For practical purposes, the lands of the district may be divided into four main classes :-(1) the high lands to the north lying along the banks of the rivers, (2) the northern low lands situated in the interior away from the banks of these rivers, (3) the lands adjoining the Sundarbans, which have been reclaimed within comparatively recent times, and (4) the unreclaimed Sundarbans,

[Page 90]

The riparian tract first mentioned contains old settled villages, gardens and pasture land. The main products are areca-nut, coconut, betel leaves, bamboos, mangoes, plantains, tamarind, turmeric, date juice and thatching straw; of these products the most valuable are areca-nut and coconut, from which the villagers derive a great part of their income. Vegetables are also grown in this tract, which is practically the only one in which market gardening is feasible.

The northern low lands situated in depressions between the rivers contain extensive areas of bil lands, large flat tracts on which hardly a single tree can be seen. These lands are mainly cultivated with rice and are also suitable for jute and oil-seeds. Those bils which are connected with the rivers by means of efficient channels contain the best land for many varieties of coarse paddy and jute, for the creeks bring down rich river silt and also drain away the water, but in many cases the surrounding rivers have had their banks raised by the deposit of silt, the khals have ceased to be proper drainage channels, and the bils have become useless swamps. Where there is no proper drainage, the cultivators are obliged to wait till the fields dry up, and, in a year when the rains are early and copious, such lands remain under water for a very long time and are unfit for dry cultivation. Another difficulty in the way of successful cultivation of aman rice in these tracts is that many of the rivers have become brackish, and in a year of heavy rainfall they overflow their banks, break through the dams across the khals or the embankments round the fields, and submerge and destroy the seedlings.

The third tract is intersected by innumerable rivers and khals, the water of which is salt for a great part of the year. Many of the khals are therefore dammed up during the summer months, and all communication with the larger rivers is cut off, in order to prevent the salt water getting to the fields, which have also to be protected by small embankments called bheris. The dams are opened out during the cold weather, when the crops are gathered in and the rise of the water is less. In this tract cultivation is spreading to the south, and land is being gradually reclaimed from the Sundarbans and also protected by bheris, The result is that at the time of flood tide, salt water from the sea, which used to inundate lands covered with jungle, now comes higher up, and mixes with the water of the rivers and khals, which but for such admixture might remain fresh for a great part of the year. Aman rice is the chief staple product of this area, aus and boro rice and jute being grown only on [Page 91] high lands, while other crops are cultivated in such small quantities as not to require any particular notice.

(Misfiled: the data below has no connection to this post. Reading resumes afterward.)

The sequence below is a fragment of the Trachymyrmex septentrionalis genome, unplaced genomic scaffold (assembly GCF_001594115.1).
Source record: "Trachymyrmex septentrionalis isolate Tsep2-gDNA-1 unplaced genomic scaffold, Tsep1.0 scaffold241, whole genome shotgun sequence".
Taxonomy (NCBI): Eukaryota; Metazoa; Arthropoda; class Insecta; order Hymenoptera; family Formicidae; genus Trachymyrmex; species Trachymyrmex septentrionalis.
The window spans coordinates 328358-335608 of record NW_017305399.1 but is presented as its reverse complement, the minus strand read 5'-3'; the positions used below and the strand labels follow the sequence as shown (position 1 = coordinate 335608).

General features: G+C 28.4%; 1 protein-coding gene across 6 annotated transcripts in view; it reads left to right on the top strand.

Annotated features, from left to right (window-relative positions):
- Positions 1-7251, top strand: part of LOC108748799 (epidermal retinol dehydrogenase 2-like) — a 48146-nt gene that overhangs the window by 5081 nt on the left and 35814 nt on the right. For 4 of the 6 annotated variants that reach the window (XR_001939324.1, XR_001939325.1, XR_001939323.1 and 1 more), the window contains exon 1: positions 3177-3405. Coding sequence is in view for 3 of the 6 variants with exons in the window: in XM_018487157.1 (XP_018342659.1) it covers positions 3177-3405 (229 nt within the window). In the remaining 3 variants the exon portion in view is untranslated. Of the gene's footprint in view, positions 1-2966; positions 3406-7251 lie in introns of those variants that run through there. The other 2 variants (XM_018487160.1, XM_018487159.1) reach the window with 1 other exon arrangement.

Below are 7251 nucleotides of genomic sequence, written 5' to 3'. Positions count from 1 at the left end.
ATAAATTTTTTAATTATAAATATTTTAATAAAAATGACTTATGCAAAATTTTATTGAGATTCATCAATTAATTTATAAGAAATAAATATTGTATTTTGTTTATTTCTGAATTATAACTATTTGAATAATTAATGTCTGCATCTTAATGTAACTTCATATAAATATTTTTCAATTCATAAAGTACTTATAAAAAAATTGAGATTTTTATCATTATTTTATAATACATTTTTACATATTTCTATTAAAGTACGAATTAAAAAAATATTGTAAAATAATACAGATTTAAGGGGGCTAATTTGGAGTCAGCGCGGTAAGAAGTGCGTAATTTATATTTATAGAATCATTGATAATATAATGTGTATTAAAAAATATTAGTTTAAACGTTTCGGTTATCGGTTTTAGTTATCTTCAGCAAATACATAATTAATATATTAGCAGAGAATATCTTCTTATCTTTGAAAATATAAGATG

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KHULNA suffered in common with other parts of Bengal from the famine of 1769-70, traditions of which still linger among the people who refer to it as the kata manwantar, i.e., the famine of 10 seers, because paddy sold at the rate of a kata (10 seers) per rupee.

This is a selection from the original text


agriculture, crops, cultivation, famine, fertile, paddy, rice

Source text

Title: Bengal District Gazetteers - Khulna

Editor(s): L.S.S. O'Malley

Publisher: The Bengal Secretariat Book Depot

Publication date: 1912

Edition: 1st Edition

Place of publication: Calcutta

Provenance/location: This text was transcribed from images available at the Digital Library of India:

Digital edition

Original editor(s): L.S.S. O'Malley

Language: English

Selection used:

  • 1 ) page 40
  • 2 ) pages 89 to 91
  • 3 ) page 102


Texts collected by: Ayesha Mukherjee, Amlan Das Gupta, Azarmi Dukht Safavi

Texts transcribed by: Muhammad Irshad Alam, Bonisha Bhattacharya, Arshdeep Singh Brar, Muhammad Ehteshamuddin, Kahkashan Khalil, Sarbajit Mitra

Texts encoded by: Bonisha Bhattacharya, Shreya Bose, Lucy Corley, Kinshuk Das, Bedbyas Datta, Arshdeep Singh Brar, Sarbajit Mitra, Josh Monk, Reesoom Pal

Encoding checking by: Hannah Petrie, Gary Stringer, Charlotte Tupman

Genre: India > gazetteers > district